BCE reports Q3 2011 results

Bell Canada Enterprises (BCE), Canada’s largest communications company, today reported financial results for the third quarter of 2011.

BCE, which includes Bell Canada, Bell Aliant, Bell Media, Virgin Mobile, and the Source, reported a 8.7% increase in operating revenues to $4.9 billion and a 41.4% increase in net earnings to $642 million, when compared to the same quarter in 2010.

Digital Home readers will be most interested in the results of Bell Canada whose services include local, long distance and wireless phone services, high-speed and wireless Internet access, and direct-to-home satellite and VDSL television services and Bell Aliant which provides many of the same services in Eastern Canada.

Bell Canada

Operating revenue at Bell Canada for the three months ending September 30, 2011 rose 10.1% from the same period a year earlier to $4.3 billion. The spike in revenues was due primarily to the acquisition of CTV which is now part of the new Bell Media unit. Bell Media had revenues of $435 million during this quarter, about 10% of Bell’s overall total.

For the quarter Bell lost 110,629 Wireline customers, gained 85,749 wireless customers, lost 101 High speed Internet customers and gained 26,037 television subsribers. The new television subscribers were primarily to Bell’s IPTV television service (branded Fibe TV) which is now available to approximately 1.5 million households in Toronto and Montréal, up from approximately 1.1 million households at the end of Q2 2011.

The following are Bell Canada’s landline, wireless, internet and video subscriber counts as of September 30, 2011. (Numbers in parentheses reflect customer counts for the same period in 2010)

  • High Speed Internet – 2,111,661 (2,085,227)
  • Landline Telephone Residential – 3,365,854 (3,645,437)
  • Landline Telephone Business – 2,839,482 (2,894,440)
  • Landline Telephone Total – 6,205,336 (6,539,877)
  • Wireless Postpaid – 5,843,180 (5,384,661)
  • Wireless Prepaid – 1,526,416 (1,740,605)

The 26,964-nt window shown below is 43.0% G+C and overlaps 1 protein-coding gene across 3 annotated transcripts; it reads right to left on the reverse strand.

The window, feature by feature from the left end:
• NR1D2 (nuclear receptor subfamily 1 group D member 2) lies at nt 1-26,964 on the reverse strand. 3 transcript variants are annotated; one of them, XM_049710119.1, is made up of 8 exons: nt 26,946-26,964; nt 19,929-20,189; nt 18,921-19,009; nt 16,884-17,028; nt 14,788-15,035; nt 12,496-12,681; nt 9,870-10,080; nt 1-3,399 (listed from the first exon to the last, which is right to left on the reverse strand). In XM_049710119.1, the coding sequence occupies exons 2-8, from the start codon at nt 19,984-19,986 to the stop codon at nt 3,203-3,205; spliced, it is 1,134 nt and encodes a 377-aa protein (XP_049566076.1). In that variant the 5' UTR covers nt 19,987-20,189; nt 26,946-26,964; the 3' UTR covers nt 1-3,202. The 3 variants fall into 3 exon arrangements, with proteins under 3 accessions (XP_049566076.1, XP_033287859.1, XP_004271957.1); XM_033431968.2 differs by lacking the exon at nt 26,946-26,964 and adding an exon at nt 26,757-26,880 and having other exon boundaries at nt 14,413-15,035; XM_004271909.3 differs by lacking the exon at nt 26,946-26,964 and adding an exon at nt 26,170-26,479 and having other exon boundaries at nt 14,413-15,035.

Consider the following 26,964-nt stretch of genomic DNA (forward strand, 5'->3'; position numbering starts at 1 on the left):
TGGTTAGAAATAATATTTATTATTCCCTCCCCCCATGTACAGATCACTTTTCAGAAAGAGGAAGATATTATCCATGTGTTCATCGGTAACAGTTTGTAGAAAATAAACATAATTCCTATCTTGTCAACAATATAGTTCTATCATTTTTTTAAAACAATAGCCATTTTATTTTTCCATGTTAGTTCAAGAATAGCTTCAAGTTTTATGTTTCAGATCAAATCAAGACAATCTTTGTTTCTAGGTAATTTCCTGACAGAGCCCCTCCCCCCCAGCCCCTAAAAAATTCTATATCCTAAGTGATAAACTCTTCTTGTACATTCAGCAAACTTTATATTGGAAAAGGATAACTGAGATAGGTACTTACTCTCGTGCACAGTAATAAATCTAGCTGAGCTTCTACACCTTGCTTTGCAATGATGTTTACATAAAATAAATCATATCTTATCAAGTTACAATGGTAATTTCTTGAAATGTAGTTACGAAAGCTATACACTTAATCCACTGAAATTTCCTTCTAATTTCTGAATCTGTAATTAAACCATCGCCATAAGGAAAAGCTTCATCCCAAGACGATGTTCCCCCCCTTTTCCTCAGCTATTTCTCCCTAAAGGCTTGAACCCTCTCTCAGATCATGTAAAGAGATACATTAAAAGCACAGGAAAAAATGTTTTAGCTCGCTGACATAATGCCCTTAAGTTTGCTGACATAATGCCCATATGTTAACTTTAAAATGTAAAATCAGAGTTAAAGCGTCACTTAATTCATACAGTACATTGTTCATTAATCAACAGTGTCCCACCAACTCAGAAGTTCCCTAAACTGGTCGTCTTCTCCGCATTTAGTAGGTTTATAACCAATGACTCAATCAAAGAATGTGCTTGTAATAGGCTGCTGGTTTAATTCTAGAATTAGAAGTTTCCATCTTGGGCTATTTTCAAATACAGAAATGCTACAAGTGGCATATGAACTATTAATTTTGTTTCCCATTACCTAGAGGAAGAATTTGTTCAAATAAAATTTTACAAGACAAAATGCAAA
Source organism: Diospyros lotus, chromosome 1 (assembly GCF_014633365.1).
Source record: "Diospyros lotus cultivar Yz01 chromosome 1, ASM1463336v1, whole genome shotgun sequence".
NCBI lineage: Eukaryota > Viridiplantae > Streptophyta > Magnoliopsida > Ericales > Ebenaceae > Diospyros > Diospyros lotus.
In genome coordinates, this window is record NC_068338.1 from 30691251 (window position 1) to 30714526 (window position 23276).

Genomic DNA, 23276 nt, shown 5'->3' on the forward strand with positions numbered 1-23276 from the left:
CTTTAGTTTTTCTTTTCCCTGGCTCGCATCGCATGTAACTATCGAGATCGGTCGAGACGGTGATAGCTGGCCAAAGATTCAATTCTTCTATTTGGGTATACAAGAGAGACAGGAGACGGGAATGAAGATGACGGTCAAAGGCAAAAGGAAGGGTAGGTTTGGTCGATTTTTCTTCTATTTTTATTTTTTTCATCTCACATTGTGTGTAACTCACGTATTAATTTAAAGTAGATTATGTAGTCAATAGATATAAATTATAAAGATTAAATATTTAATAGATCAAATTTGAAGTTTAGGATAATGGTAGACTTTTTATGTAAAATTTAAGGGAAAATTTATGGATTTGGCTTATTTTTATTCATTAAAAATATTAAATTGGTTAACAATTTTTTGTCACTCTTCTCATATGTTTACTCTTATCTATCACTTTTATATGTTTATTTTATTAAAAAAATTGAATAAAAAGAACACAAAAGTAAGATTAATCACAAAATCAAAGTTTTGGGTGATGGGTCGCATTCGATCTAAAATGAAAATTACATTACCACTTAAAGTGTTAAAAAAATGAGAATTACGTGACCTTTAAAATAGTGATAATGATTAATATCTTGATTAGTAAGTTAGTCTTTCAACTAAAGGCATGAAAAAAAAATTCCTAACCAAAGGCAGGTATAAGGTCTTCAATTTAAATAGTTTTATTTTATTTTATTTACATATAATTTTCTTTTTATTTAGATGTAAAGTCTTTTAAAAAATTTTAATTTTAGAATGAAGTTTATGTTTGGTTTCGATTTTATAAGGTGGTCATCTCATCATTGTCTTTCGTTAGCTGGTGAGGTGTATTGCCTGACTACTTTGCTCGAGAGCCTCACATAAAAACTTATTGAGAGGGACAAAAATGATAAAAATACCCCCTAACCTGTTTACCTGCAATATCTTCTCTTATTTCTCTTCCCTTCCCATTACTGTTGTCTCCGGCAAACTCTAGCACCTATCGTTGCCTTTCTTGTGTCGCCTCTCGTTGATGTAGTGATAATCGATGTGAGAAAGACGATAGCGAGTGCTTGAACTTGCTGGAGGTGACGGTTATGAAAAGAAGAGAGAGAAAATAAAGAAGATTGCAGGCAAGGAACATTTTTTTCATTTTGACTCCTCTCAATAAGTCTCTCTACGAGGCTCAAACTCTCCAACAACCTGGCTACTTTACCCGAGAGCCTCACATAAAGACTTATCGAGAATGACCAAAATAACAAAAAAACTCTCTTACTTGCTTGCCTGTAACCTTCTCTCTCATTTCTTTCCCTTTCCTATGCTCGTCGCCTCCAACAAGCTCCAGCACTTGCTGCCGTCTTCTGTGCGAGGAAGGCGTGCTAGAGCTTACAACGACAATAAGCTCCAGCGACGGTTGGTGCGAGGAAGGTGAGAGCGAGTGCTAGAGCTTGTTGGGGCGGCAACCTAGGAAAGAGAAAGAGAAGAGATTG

• Wireless Total – 7,369,596 (7,125,266)
  • Video includes DTH and IPTV – 2,059,870 (1,997,079)

Bell Aliant

Operating revenue at Bell Aliant for the third quarter of 2011 fell 0.5% to $700 million from the same period a year earlier, due to lower local, long distance, data and information technology service revenues. Bell Aliant’s operating income was $153.7 million, down from $175.5 million in the same quarter a year earlier.

The one bright spot for the company was its FibreOP, the company’s Fibre-to-the-Home (FTTH) initiative which is boosting Internet and TV revenue growth, largely offsetting declines in legacy services.

Bell Aliant now expects to pass approximately 450,000 homes and businesses with FTTH by the end of 2011, up from the previous estimate of 430,000.

“We continued to steadily expand our FTTH footprint this quarter, adding on average over 1,000 homes per day to our coverage area to total 104,000 new homes passed,” said Karen Sheriff, president and chief executive officer, Bell Aliant. “Demand for the service is very strong, with take-rates on both FibreOP Internet and TV higher than we earlier anticipated. We are going to take advantage of this positive momentum to further accelerate our FTTH rollout for 2011 to meet the strong customer demand. All of this bodes well for our future outlook.”

The following are Bell Aliant’s landline, wireless, internet and IPTV subscriber counts as of September 30, 2011. (Numbers in parentheses reflect customer counts for the same period in 2010)

  • High Speed Internet – 859,930 (839,393)
  • Landline Telephone Residential – 1,714,240 (1,837,585)
  • Landline Telephone Business – 958,342 (991,081)
  • Landline Telephone Total – 2,672,582 (2,828,666)
  • Wireless Total – 142,945 (128,781)
  • IPTV – 68,199 43,000

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Comments

One Response to “BCE reports Q3 2011 results”
  1. snardos says:

    So they had a 8.7% increase in operating revenue but a 41.4% increase in net earnings. Doesn’t that mean that it cost them a lot less to run the buisness than last year? This isn’t going to help people to not hate them. If it costs them less to provide service, they shoud at least reduce to the cost to the customer a little. It might help them gain some respect.

    They are now receiving a lot less money from me anyway. In the last month I cancelled my dsl, which wasn’t through bell directly, but they were still profiting from it. And I also cancelled my home phone line. Everyone that can do this should do the same. I’m getting better internet speeds, without throttling or caps, I can take my “home phone” everywhere I go, and I’m paying less.